The next day I visited the site of Southampton College. It had been sold to Stonybrook in 2007 and then closed as a full time undergrad campus in 2010. The campus was still beautiful, but except for a few summer school students it seemed like a ghost town.  I went inside my old dorm room, Mattituck 5, where Laureen and I fell in love so many years ago. It felt like it all happened in a dream; some other life – not mine.

June 19th would have been her sixty-third birthday. I went to the exact location, 1638 Broadway, where the Hawaii Kai restaurant was located back in 1971. At the exact time, 6 pm, for our dinner reservations. So I just stood there trying to get back…

As an English major in college, what aspects of writing gives you the most satisfaction? And why?

I loved reading, but not writing. While I was in college, I started several short stories but never finished any. Over the years my writer’s block became much worse.  My wife would always have to write the notes in the cards we sent out. When I started The Windmill of Time in 2011, my writing skills were non-existent. Aside from the emotional challenge of writing a novel about my first love, it was very frustrating trying to put my thoughts and feelings into words. As it turned out, my obsession to write the novel and reconcile my grief helped me overcome my writer’s block. My greatest satisfaction comes from actually finishing the novel! Getting a publishing contract from Black Opal Books gave me even more satisfaction, and of course, getting people to read the novel.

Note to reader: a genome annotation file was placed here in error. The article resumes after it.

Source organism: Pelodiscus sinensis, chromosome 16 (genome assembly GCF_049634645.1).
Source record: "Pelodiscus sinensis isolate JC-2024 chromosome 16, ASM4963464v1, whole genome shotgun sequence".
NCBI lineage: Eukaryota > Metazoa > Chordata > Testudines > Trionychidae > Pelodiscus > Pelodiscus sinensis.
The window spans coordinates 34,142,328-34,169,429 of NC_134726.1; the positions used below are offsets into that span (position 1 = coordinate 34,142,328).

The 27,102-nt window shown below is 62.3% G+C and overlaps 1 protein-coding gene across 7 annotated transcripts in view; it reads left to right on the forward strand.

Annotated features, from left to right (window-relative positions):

Where, when, how do you work on writing? What are your biggest distractions?

At the time I started the novel in Jan 2011, my mom was living with us. She was suffering from Alzheimer’s and since I worked from home most of her care fell on me. I found the best time to write was late at night after we finally got her into bed. I also had a few hours to write during the day when she was in daycare. I wrote the novel pretty much by the seat of my pants; I didn’t outline it or create note cards. I also took some online writing classes at the time and that helped me to revise and improve the scenes and chapters, as well as boost my confidence.

Are you writing a second novel and could you tell your fans a bit about it?

Writing a time travel novel is really very challenging, but I did think about writing a sequel. My idea was to time travel again back from 2043 to 1971 to reunite with Laureen for the second time. However, this time events are very different from my first journey, which had mirrored the actual events of my life. This time I have to make adjustments; that will open up other opportunities which didn’t exist the first time. The problem is I’ve been stuck for almost a year now, unsure of how to develop the plot.

I would like to mention that all author profits will be donated to Breast Cancer Research and the Susan G. Komen Foundation in memory of Laureen Tanaka-Sanders.

 

 windmills

Blurb: